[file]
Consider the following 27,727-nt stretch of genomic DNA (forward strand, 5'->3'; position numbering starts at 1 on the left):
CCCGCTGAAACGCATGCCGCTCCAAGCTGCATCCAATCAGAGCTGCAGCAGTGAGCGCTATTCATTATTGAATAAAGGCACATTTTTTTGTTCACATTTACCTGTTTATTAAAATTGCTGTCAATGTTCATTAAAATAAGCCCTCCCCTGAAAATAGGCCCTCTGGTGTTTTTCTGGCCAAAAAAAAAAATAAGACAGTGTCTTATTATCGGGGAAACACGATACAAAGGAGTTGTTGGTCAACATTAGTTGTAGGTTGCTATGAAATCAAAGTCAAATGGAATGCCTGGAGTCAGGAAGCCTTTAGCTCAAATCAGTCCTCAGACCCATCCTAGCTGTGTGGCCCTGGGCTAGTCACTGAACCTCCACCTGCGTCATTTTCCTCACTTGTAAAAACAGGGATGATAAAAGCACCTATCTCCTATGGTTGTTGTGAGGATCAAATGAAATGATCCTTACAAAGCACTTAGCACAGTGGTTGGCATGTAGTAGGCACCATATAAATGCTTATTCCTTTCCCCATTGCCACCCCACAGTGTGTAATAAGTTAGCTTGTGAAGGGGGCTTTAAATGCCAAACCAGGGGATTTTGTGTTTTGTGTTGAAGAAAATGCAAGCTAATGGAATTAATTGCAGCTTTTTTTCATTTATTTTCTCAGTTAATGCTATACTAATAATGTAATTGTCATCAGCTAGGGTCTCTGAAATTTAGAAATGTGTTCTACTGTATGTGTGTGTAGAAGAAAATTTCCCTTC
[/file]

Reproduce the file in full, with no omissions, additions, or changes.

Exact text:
Consider the following 27,727-nt stretch of genomic DNA (forward strand, 5'->3'; position numbering starts at 1 on the left):
CCCGCTGAAACGCATGCCGCTCCAAGCTGCATCCAATCAGAGCTGCAGCAGTGAGCGCTATTCATTATTGAATAAAGGCACATTTTTTTGTTCACATTTACCTGTTTATTAAAATTGCTGTCAATGTTCATTAAAATAAGCCCTCCCCTGAAAATAGGCCCTCTGGTGTTTTTCTGGCCAAAAAAAAAAATAAGACAGTGTCTTATTATCGGGGAAACACGATACAAAGGAGTTGTTGGTCAACATTAGTTGTAGGTTGCTATGAAATCAAAGTCAAATGGAATGCCTGGAGTCAGGAAGCCTTTAGCTCAAATCAGTCCTCAGACCCATCCTAGCTGTGTGGCCCTGGGCTAGTCACTGAACCTCCACCTGCGTCATTTTCCTCACTTGTAAAAACAGGGATGATAAAAGCACCTATCTCCTATGGTTGTTGTGAGGATCAAATGAAATGATCCTTACAAAGCACTTAGCACAGTGGTTGGCATGTAGTAGGCACCATATAAATGCTTATTCCTTTCCCCATTGCCACCCCACAGTGTGTAATAAGTTAGCTTGTGAAGGGGGCTTTAAATGCCAAACCAGGGGATTTTGTGTTTTGTGTTGAAGAAAATGCAAGCTAATGGAATTAATTGCAGCTTTTTTTCATTTATTTTCTCAGTTAATGCTATACTAATAATGTAATTGTCATCAGCTAGGGTCTCTGAAATTTAGAAATGTGTTCTACTGTATGTGTGTGTAGAAGAAAATTTCCCTTC